5. The learned counsel for the respondents, however, relies on Chintamani Hargovan v. Ratanji Bhimbhai, 22 Bom LR 1131: (AIR 1920 Bom 233), where it was observed that the right of way for municipal sweepers carrying night-soil is not generally incidental to a right of way, as such a person is not one of the normal class of servants of a household in this country. But that case was dealing with the easement by prescription. In fact, the disputed way was not used by the sweepers although there was a privy which stood elsewhere and which was approached by a different way altogether. That old privy was removed and a new one was built at a different place. The sweepers were therefore using a different way before the old privy was substituted by a new one. When the sweepers were using a different, way, the defendants cannot say that another route which was used by persons other than the sweepers should also be allowed to be used by the sweepers. In these circumstances, it was held that the right of prescription did not include the right of passage tor the sweepers, who were in tact using a different route. The Bombay case can, therefore, be distinguished from the present case, because in the present case there was no privy before 1953 and the privy came to be constructed for the first time by defendant No. 1 in 1953.
6. Reliance was also placed on Annapurna Dutta v. Santosh Kumar, ILR (1937) 2 Cal 727: (AIR 1937 Gal 661), where the Calcutta High Court adopted the view is 22 Bom LR 1131 : (AIR 1920 Bom 233), that it is not generally incidental to a right of way that a sweeper carrying night-soil should use it, for such a person is not one of the normal class of servants of a household in this country. Even in the Calcutta case, it was observed :
'No evidence has been adduced to show that the strip was ever used as a passage for methars, and I don't think that the defendant can use it for that purpose, unless jt were absolutely necessary for him to do so, and for which there is no proof in the present case.'
in the instant case, the fact that the right of way in the Sanad is mentioned as belonging to all the owners of all the houses in the Khadki would go to show that the origin of the easement was by way of necessity. The whole of the Khadki must have belonged to one person at one time. The plaintiff in his evidence has stated that formerly the Khadki belonged to one man. In the Calcutta case, a reference has also been made to the case of Maneldal Harilal v. Maneklal Gordhan ILR 57 Bom 186: (AIR 1932 Bom 574), where it is held that when the grant of a right of way is in general terms the grantee is not confined to the user which existed at the tune of the grant but may use the way for all purposes, that the grantee is therefore entitled to use the way for scavengers to cleanse his new privy erected on his land subsequent to the grant and that such a right may also be claimed as an easement of necessity. The principles of this case would apply to the instant case, and in particular the following observations :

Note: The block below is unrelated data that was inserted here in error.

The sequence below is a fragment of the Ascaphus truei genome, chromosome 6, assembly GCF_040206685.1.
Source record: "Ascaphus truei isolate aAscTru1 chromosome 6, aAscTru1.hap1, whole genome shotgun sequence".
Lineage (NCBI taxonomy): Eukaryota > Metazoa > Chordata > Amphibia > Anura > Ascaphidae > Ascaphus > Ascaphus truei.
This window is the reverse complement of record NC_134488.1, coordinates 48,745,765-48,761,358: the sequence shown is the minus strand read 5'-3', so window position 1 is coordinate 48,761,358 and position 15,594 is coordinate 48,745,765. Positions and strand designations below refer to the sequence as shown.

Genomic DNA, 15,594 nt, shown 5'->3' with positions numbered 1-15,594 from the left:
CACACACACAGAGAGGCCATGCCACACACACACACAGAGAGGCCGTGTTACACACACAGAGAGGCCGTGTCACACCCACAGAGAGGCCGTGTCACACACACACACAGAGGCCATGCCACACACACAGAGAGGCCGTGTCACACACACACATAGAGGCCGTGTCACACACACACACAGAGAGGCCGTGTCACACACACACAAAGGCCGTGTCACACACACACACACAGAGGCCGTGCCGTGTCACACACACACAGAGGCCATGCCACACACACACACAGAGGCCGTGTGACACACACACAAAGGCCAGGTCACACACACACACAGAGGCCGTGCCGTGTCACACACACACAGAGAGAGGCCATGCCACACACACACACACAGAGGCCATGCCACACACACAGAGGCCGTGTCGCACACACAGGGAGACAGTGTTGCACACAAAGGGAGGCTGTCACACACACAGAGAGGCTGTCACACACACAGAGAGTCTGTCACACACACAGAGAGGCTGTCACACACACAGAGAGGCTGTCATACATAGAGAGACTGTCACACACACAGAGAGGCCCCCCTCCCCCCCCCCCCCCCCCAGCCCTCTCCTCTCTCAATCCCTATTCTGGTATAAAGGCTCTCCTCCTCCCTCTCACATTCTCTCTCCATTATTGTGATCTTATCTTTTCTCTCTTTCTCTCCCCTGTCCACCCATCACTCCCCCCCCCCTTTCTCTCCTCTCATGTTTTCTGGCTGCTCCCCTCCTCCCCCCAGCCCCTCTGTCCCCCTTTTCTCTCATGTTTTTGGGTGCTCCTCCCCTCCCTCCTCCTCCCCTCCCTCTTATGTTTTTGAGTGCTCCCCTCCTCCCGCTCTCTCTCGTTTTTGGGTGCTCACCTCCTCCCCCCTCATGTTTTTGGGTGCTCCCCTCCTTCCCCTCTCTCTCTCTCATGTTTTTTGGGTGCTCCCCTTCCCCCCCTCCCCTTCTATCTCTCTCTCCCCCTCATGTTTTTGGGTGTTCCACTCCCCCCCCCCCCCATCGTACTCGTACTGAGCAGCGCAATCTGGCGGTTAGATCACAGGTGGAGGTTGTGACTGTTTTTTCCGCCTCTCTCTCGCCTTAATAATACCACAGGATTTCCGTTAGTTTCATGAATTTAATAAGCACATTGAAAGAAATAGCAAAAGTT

'Where there is an express grant of a private right of way to a particular place to the unrestricted use of which the grantee of the right of way is entitled, the grant is not to be restricted to access to the land for the purpose for which the access would be required at the time of the grant. See Finch v. Great Western Rly. cP., (1879) 5 Ex D. 254 and Purshottam v. Kasturbhai. 32 Bom LR 1001 at p. 1004. I may also in this connection refer to Goddard's Law of Easements, 8th Edition, page 402, where it is stated:
'If a right of way be granted for a particular purpose, the purpose is to be regarded in construing the grant, in order to ascertain the nature and extent of the easement, and the grantee may be entitled to vary his mode of enjoying the easement, and from time to time to avail himself of modern inventions, if, by so doing, he can more fully exercise and enjoy the1 object Or carry out the purpose for which the easement was granted'.
This seems to be consistent with Section 21 of the Indian Easements Act.
'I think that the right of way which was granted by the award was a general right of way, and cannot be fettered by implied restrictions, and I agree with the view of the lower Court that it included the right of way for scavengers to cleanse the new privy in the house of the defendant'.
7. It is next contended by the learned counsel for the respondents that defendant No. 1 could have constructed a latrine on the north of his house. The learned District Judge has referred to this point in para 16 of his judgment. He observed that defendant No. 1 could have constructed his latrine in such a manner that it would abut the public road and the scavengers could have direct access without going through the suit Khadki. He refers to the order (Ex. 45) of the appellate authority of the State of Lunawada. It is doubtful whether this document can be referred to. In any case, it does not show that the Municipality was willing to grant a permission to construct a latrine on the north, In fact, on the north side there were a public street and a well. The question of bona fides of defendant No. 1 is not in issue and cannot be in issue. Similarly, the question whether he could have constructed a latrine on the north cannot be in issue. The only question is whether the admitted right of easement is a general right of easement and whether it includes the rights of scavengers going to defendants house to use the passage. For the reasons already given, I hold that the right of way mentioned In the Sanad is a general right of way and unrestricted in any way.
8. The plaintiffs are therefore not entitled to the injunction sought for by them although they are entitled to the declaration that they are the owners of the Khadki. I therefore order that the plaintiffs should be given only a declaration that they are the owners of the Khadki, and the rest of the plaintiffs' suit is dismissed. In view of the facts and circumstances of this litigation, there will be no order as to costs throughout.